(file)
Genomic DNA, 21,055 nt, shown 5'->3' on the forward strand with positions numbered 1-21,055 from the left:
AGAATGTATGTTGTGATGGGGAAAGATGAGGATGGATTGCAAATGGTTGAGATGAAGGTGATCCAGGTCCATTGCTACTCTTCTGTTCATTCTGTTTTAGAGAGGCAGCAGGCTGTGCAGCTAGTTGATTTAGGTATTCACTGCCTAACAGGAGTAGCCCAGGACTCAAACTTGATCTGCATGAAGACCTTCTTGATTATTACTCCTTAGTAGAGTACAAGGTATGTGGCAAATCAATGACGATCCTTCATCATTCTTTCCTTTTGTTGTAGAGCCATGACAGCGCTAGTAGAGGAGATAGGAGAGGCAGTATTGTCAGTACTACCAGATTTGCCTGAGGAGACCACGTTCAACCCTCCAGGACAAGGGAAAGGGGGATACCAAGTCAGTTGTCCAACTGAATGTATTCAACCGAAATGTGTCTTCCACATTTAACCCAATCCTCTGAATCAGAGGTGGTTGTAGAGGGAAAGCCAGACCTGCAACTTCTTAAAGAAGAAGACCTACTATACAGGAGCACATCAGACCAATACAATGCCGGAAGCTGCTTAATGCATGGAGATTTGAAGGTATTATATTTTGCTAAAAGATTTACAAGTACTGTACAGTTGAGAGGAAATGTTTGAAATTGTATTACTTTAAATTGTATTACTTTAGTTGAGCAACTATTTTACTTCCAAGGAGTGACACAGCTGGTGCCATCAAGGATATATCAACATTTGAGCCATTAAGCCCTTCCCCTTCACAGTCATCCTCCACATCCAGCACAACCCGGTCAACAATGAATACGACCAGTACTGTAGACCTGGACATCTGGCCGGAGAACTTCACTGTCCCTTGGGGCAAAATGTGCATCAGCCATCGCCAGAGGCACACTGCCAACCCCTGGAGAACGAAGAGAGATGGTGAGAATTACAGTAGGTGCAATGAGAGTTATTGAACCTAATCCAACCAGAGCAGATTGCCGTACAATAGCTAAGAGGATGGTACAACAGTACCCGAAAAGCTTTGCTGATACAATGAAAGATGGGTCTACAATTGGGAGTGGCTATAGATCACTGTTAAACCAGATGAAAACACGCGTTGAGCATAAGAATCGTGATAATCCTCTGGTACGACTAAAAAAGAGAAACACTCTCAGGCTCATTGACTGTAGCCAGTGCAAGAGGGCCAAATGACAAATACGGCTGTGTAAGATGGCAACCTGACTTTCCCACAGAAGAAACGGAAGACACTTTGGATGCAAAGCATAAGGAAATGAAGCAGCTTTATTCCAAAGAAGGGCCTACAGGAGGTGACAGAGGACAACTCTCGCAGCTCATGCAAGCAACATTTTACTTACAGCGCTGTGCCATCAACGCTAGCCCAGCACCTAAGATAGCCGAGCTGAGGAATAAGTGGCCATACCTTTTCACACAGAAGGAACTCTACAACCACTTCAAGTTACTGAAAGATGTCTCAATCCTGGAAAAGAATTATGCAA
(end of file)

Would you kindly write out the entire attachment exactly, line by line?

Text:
Genomic DNA, 21,055 nt, shown 5'->3' on the forward strand with positions numbered 1-21,055 from the left:
AGAATGTATGTTGTGATGGGGAAAGATGAGGATGGATTGCAAATGGTTGAGATGAAGGTGATCCAGGTCCATTGCTACTCTTCTGTTCATTCTGTTTTAGAGAGGCAGCAGGCTGTGCAGCTAGTTGATTTAGGTATTCACTGCCTAACAGGAGTAGCCCAGGACTCAAACTTGATCTGCATGAAGACCTTCTTGATTATTACTCCTTAGTAGAGTACAAGGTATGTGGCAAATCAATGACGATCCTTCATCATTCTTTCCTTTTGTTGTAGAGCCATGACAGCGCTAGTAGAGGAGATAGGAGAGGCAGTATTGTCAGTACTACCAGATTTGCCTGAGGAGACCACGTTCAACCCTCCAGGACAAGGGAAAGGGGGATACCAAGTCAGTTGTCCAACTGAATGTATTCAACCGAAATGTGTCTTCCACATTTAACCCAATCCTCTGAATCAGAGGTGGTTGTAGAGGGAAAGCCAGACCTGCAACTTCTTAAAGAAGAAGACCTACTATACAGGAGCACATCAGACCAATACAATGCCGGAAGCTGCTTAATGCATGGAGATTTGAAGGTATTATATTTTGCTAAAAGATTTACAAGTACTGTACAGTTGAGAGGAAATGTTTGAAATTGTATTACTTTAAATTGTATTACTTTAGTTGAGCAACTATTTTACTTCCAAGGAGTGACACAGCTGGTGCCATCAAGGATATATCAACATTTGAGCCATTAAGCCCTTCCCCTTCACAGTCATCCTCCACATCCAGCACAACCCGGTCAACAATGAATACGACCAGTACTGTAGACCTGGACATCTGGCCGGAGAACTTCACTGTCCCTTGGGGCAAAATGTGCATCAGCCATCGCCAGAGGCACACTGCCAACCCCTGGAGAACGAAGAGAGATGGTGAGAATTACAGTAGGTGCAATGAGAGTTATTGAACCTAATCCAACCAGAGCAGATTGCCGTACAATAGCTAAGAGGATGGTACAACAGTACCCGAAAAGCTTTGCTGATACAATGAAAGATGGGTCTACAATTGGGAGTGGCTATAGATCACTGTTAAACCAGATGAAAACACGCGTTGAGCATAAGAATCGTGATAATCCTCTGGTACGACTAAAAAAGAGAAACACTCTCAGGCTCATTGACTGTAGCCAGTGCAAGAGGGCCAAATGACAAATACGGCTGTGTAAGATGGCAACCTGACTTTCCCACAGAAGAAACGGAAGACACTTTGGATGCAAAGCATAAGGAAATGAAGCAGCTTTATTCCAAAGAAGGGCCTACAGGAGGTGACAGAGGACAACTCTCGCAGCTCATGCAAGCAACATTTTACTTACAGCGCTGTGCCATCAACGCTAGCCCAGCACCTAAGATAGCCGAGCTGAGGAATAAGTGGCCATACCTTTTCACACAGAAGGAACTCTACAACCACTTCAAGTTACTGAAAGATGTCTCAATCCTGGAAAAGAATTATGCAA